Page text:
TALLAHASSEE, FL (WTXL) — The identities of officers who used lethal force in two Tallahassee shooting cases in 2020 will not be protected under Marsy's law. That was the ruling released on Thursday from the Florida Supreme Court.
The unanimous ruling says Marsy's Law does not guarantee the protection of victim's names, law enforcement or otherwise.
Florida enacted a version of Marsy’s Law through a 2018 constitutional amendment.
After a series of demonstrations, calls for more transparency and media requests the city of Tallahassee was prepared to release the identities of officers involved in a pair of fatal shootings in May of 2020.
The Big Bend Police Benevolent Association filed the lawsuit against the City of Tallahassee in an effort to protect the identities of officers involved in those shootings from being released. The local police union argued those officers were victimized before shooting the suspects.
In September 2021, a Leon County Circuit Judge granted the City of Tallahassee permission to release the names of the officers. That ruling was later overturned by the First District Appeals court in April 2021.
The Florida Supreme Court heard arguments in that case in December 2022.
In making their determination the court sought to answer one question about the victim's right law. Does it contain a right for victims to remain anonymous?
In today's the decision the court ruled that "Marsy’s Law does not guarantee to crime victims a generalized right of anonymity.
Marsy’s Law does not preclude the City from releasing the names of the two police officers whose conduct is at issue in this case. We quash the decision of the First District Court of Appeal and remand for further proceedings consistent with our decision.
While the court was asked to address several questions, the decision reads: "We need only answer the third question to resolve this case: Marsy’s Law guarantees to no victim—police officer or otherwise— the categorical right to withhold his or her name from disclosure. No such right is enumerated in the text of article I, section 16(b) of the Florida Constitution. Nor, as a matter of structure, would such a right readily fit with two other guarantees contained in article I: the right expressed in section 16(a) of the criminally accused 'to confront at trial adverse witnesses,' and the right found in section 24(a) of every person to inspect or copy public records.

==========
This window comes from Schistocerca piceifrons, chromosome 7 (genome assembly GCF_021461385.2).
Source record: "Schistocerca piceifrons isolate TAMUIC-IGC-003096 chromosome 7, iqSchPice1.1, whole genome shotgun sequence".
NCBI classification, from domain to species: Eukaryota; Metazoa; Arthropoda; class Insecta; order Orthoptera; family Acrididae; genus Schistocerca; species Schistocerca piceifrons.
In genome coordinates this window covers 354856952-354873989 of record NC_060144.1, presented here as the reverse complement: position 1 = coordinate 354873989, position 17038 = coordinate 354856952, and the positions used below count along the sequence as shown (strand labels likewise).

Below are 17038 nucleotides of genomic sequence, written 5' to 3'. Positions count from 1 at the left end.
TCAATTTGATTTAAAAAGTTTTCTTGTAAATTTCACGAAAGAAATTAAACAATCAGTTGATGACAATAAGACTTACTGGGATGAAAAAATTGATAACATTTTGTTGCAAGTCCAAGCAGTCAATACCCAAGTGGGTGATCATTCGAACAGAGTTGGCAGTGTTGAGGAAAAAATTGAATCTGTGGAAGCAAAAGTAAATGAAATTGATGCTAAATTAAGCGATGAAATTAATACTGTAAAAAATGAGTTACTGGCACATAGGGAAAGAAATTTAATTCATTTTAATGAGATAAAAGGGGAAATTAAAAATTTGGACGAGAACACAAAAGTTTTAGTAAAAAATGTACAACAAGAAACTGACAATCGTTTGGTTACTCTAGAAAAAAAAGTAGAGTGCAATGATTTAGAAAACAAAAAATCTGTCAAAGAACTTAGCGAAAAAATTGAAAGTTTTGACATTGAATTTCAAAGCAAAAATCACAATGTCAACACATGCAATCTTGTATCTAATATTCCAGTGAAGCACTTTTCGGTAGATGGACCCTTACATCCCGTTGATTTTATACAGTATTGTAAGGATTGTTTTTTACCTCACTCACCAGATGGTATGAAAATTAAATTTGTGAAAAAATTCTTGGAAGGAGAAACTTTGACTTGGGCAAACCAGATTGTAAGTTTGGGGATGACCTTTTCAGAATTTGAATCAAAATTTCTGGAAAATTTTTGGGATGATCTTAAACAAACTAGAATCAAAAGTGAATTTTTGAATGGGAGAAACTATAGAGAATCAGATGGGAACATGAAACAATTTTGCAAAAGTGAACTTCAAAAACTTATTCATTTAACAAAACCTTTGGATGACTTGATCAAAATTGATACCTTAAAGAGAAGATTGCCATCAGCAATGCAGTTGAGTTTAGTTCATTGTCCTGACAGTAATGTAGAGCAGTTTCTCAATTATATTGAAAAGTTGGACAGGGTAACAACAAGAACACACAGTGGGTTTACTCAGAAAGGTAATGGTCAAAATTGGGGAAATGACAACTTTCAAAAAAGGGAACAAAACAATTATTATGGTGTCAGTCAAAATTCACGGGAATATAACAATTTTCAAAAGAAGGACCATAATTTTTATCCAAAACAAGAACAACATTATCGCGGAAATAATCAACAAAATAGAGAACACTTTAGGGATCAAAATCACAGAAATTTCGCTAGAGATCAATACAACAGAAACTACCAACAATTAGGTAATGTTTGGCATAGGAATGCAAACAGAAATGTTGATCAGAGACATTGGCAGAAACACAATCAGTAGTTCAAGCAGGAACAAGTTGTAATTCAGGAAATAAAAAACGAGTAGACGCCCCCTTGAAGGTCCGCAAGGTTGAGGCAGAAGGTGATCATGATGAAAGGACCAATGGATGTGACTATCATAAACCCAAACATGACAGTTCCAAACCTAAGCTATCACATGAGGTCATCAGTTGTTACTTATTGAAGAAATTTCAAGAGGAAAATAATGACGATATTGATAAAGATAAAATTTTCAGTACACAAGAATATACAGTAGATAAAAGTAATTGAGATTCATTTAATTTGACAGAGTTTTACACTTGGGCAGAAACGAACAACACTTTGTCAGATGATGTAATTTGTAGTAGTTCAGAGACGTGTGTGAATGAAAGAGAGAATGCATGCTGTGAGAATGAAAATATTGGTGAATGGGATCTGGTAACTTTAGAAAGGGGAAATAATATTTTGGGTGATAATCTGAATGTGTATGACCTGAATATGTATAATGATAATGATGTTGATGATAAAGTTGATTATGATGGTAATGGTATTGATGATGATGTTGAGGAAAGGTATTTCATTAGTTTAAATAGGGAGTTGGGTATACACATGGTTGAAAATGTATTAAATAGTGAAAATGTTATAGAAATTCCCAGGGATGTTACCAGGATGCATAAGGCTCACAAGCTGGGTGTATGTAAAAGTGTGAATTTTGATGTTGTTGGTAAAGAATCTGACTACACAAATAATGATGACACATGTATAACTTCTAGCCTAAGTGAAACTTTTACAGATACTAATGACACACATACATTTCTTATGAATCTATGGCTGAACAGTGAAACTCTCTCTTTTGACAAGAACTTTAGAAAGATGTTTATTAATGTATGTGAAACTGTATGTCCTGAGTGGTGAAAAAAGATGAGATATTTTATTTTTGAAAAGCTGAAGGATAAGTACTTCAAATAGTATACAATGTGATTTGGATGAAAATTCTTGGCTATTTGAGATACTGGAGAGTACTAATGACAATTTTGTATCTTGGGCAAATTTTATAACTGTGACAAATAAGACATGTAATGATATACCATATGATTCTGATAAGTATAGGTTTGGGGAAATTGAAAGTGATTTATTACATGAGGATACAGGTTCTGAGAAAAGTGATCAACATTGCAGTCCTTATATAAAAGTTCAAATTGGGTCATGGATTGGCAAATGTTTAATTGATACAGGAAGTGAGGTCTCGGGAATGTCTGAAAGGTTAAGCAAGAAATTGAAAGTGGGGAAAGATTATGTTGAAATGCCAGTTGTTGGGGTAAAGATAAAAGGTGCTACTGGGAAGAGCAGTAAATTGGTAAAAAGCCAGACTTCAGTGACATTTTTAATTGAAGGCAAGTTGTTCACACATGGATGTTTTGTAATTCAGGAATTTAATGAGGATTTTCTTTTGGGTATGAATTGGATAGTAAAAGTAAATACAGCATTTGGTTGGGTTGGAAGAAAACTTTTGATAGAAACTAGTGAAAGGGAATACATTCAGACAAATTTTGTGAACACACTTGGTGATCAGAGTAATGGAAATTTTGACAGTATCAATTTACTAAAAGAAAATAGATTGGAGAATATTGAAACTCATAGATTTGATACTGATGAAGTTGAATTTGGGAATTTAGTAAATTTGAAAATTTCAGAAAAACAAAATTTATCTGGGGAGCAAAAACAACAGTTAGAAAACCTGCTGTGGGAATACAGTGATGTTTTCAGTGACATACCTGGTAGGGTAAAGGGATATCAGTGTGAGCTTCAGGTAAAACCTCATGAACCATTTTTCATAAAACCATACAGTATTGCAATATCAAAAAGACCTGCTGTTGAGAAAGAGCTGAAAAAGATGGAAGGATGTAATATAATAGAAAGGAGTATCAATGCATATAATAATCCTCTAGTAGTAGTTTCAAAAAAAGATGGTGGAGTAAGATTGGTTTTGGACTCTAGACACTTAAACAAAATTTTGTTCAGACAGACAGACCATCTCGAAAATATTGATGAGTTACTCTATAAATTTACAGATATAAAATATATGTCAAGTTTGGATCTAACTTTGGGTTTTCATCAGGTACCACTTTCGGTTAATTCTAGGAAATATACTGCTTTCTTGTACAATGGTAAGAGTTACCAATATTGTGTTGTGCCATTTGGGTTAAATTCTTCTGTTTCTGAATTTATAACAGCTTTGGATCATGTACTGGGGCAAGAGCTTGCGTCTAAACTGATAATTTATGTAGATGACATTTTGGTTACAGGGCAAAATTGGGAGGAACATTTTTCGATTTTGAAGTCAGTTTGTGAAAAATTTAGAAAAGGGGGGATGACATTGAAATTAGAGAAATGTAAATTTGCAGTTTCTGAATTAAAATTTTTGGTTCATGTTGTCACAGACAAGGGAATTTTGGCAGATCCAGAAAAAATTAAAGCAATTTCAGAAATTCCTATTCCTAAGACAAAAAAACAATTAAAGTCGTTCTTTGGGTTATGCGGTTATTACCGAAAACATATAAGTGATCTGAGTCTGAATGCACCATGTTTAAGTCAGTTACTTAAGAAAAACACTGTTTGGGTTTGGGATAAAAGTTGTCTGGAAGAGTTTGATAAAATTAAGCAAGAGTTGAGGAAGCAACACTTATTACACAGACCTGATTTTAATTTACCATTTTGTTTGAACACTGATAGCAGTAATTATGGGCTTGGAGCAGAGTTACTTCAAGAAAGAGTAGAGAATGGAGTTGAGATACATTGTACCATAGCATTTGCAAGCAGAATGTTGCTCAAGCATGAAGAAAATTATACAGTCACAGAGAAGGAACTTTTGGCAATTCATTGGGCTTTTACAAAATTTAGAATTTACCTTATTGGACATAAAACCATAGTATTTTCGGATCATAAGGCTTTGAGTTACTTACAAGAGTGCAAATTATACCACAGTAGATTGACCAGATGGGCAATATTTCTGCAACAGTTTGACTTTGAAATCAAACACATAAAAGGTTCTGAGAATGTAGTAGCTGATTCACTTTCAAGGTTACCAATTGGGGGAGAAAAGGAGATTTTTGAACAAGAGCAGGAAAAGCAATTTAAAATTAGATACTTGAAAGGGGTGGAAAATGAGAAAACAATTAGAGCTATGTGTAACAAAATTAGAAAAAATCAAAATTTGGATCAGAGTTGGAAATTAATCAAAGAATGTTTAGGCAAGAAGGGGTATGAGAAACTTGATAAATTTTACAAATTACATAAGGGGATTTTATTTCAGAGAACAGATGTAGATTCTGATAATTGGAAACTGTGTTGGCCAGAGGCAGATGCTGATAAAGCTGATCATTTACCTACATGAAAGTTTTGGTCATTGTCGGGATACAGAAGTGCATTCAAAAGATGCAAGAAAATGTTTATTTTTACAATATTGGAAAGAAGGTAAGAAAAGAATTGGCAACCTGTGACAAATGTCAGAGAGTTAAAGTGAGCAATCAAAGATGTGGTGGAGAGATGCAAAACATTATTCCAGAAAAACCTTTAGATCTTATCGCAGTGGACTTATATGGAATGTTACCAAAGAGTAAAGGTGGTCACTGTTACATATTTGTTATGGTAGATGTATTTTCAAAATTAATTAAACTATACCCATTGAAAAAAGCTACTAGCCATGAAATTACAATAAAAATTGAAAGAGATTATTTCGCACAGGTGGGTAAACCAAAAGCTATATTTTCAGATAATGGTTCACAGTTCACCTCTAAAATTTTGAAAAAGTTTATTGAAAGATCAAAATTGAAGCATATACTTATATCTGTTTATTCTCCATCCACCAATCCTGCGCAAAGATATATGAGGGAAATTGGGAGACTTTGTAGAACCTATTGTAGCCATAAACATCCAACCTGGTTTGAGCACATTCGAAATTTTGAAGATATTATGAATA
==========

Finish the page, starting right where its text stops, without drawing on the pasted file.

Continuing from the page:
We decide only what Marsy’s Law says and does not say; we do not pass upon the validity of any statutory right of certain persons, in certain situations, to withhold their identities from disclosure."
On May 19, 2020 a Tallahassee officer used deadly force in the confrontation with Wilbon Woodard, who they say was armed with a knife and charged at the officer who ultimately shot and killed him.
On May 27, 2020 a Tallahassee police officer shot and killed Tony McDade after they say he pointed a gun at the officer. McDade was suspected of stabbing another person to death.
In September of 2020, the Leon County Grand Jury ruled that the officers who shot and killed McDade, Woodard and a third person in a separate shooting were all justified in their use of force.
Statement by Jennifer Fennell, Spokesperson for Marsy’s Law for Florida
“While Marsy’s Law for Florida has been clear on its position regarding the release of names of on-duty law enforcement officers who have used physical force, the Florida Supreme Court’s ruling that this be applied very generally to all crime victims is disappointing, especially as they recognize in this same ruling that certain categories of victims have the right to prevent the public disclosure of their names.
With the technology available in today’s day and age, it defies common logic that access to a victim’s name cannot be used to locate or harass that victim.
With this ruling, the Florida Supreme Court has removed a right which Florida crime victims have been using for nearly five years and have been relying on this protection for their own safety.”